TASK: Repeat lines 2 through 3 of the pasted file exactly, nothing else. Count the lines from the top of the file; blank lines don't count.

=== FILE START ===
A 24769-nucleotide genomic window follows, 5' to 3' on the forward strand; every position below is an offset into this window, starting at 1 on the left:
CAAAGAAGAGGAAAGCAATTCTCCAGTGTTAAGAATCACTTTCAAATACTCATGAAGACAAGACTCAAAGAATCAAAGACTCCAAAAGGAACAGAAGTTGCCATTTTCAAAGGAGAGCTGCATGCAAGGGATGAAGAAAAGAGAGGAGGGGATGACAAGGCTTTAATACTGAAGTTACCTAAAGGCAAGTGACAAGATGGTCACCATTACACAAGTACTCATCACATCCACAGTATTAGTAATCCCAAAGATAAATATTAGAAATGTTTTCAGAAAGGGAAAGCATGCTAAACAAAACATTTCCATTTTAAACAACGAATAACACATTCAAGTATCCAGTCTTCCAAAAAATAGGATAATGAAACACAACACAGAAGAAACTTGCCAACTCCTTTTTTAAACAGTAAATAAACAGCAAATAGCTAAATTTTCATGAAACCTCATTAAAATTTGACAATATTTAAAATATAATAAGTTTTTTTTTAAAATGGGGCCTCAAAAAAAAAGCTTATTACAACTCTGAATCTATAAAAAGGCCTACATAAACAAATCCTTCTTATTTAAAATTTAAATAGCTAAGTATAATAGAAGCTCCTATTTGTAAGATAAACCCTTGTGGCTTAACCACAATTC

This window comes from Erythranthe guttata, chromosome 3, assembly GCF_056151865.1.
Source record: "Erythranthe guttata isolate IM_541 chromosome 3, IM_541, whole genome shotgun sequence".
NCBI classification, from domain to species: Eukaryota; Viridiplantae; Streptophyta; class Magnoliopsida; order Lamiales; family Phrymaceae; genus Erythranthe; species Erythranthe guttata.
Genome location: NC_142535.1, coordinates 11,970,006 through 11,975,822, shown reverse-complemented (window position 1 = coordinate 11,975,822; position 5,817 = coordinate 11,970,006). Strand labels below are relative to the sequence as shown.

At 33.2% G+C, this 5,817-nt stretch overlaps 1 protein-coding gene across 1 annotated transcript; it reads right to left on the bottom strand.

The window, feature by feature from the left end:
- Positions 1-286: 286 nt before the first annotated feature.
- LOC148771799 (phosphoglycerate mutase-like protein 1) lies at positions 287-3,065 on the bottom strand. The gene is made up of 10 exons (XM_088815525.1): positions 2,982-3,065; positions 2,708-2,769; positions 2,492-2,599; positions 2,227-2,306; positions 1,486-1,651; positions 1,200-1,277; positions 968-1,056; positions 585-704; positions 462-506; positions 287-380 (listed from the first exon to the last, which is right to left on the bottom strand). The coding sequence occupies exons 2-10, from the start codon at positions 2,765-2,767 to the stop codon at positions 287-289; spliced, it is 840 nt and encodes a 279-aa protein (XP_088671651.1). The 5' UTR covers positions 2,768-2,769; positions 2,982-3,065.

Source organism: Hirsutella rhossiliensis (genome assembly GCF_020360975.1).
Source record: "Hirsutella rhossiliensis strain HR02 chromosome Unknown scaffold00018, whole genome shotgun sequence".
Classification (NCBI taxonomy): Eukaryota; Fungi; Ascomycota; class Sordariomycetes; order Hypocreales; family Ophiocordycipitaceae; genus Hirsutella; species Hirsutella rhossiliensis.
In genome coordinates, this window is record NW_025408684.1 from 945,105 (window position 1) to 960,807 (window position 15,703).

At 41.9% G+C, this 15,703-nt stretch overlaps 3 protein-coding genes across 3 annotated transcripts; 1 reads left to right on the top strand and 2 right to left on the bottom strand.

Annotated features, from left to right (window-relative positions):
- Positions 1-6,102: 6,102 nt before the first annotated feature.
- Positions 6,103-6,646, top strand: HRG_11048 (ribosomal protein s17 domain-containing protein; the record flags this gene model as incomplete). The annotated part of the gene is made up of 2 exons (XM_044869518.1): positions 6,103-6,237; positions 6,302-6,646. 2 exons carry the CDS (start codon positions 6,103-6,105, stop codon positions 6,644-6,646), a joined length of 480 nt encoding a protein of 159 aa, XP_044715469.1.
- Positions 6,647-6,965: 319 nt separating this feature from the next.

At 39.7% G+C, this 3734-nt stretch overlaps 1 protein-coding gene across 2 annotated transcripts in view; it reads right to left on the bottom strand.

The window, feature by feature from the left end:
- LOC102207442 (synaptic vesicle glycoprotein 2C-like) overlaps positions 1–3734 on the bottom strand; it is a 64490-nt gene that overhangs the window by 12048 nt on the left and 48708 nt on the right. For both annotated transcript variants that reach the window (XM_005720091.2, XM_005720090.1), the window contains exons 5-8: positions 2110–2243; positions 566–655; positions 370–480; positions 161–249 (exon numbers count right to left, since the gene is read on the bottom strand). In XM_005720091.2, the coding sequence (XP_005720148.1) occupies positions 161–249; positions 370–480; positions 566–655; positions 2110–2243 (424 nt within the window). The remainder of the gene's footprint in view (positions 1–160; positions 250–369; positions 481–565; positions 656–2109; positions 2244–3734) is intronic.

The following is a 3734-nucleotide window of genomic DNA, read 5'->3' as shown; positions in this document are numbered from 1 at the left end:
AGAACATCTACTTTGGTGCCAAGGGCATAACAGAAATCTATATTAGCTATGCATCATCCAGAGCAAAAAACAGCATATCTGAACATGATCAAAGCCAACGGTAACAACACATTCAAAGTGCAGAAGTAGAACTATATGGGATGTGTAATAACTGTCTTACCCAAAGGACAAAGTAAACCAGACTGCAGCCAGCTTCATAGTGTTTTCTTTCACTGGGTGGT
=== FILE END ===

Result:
CAAAGAAGAGGAAAGCAATTCTCCAGTGTTAAGAATCACTTTCAAATACTCATGAAGACAAGACTCAAAGAATCAAAGACTCCAAAAGGAACAGAAGTTGCCATTTTCAAAGGAGAGCTGCATGCAAGGGATGAAGAAAAGAGAGGAGGGGATGACAAGGCTTTAATACTGAAGTTACCTAAAGGCAAGTGACAAGATGGTCACCATTACACAAGTACTCATCACATCCACAGTATTAGTAATCCCAAAGATAAATATTAGAAATGTTTTCAGAAAGGGAAAGCATGCTAAACAAAACATTTCCATTTTAAACAACGAATAACACATTCAAGTATCCAGTCTTCCAAAAAATAGGATAATGAAACACAACACAGAAGAAACTTGCCAACTCCTTTTTTAAACAGTAAATAAACAGCAAATAGCTAAATTTTCATGAAACCTCATTAAAATTTGACAATATTTAAAATATAATAAGTTTTTTTTTAAAATGGGGCCTCAAAAAAAAAGCTTATTACAACTCTGAATCTATAAAAAGGCCTACATAAACAAATCCTTCTTATTTAAAATTTAAATAGCTAAGTATAATAGAAGCTCCTATTTGTAAGATAAACCCTTGTGGCTTAACCACAATTC

This window comes from Erythranthe guttata, chromosome 3, assembly GCF_056151865.1.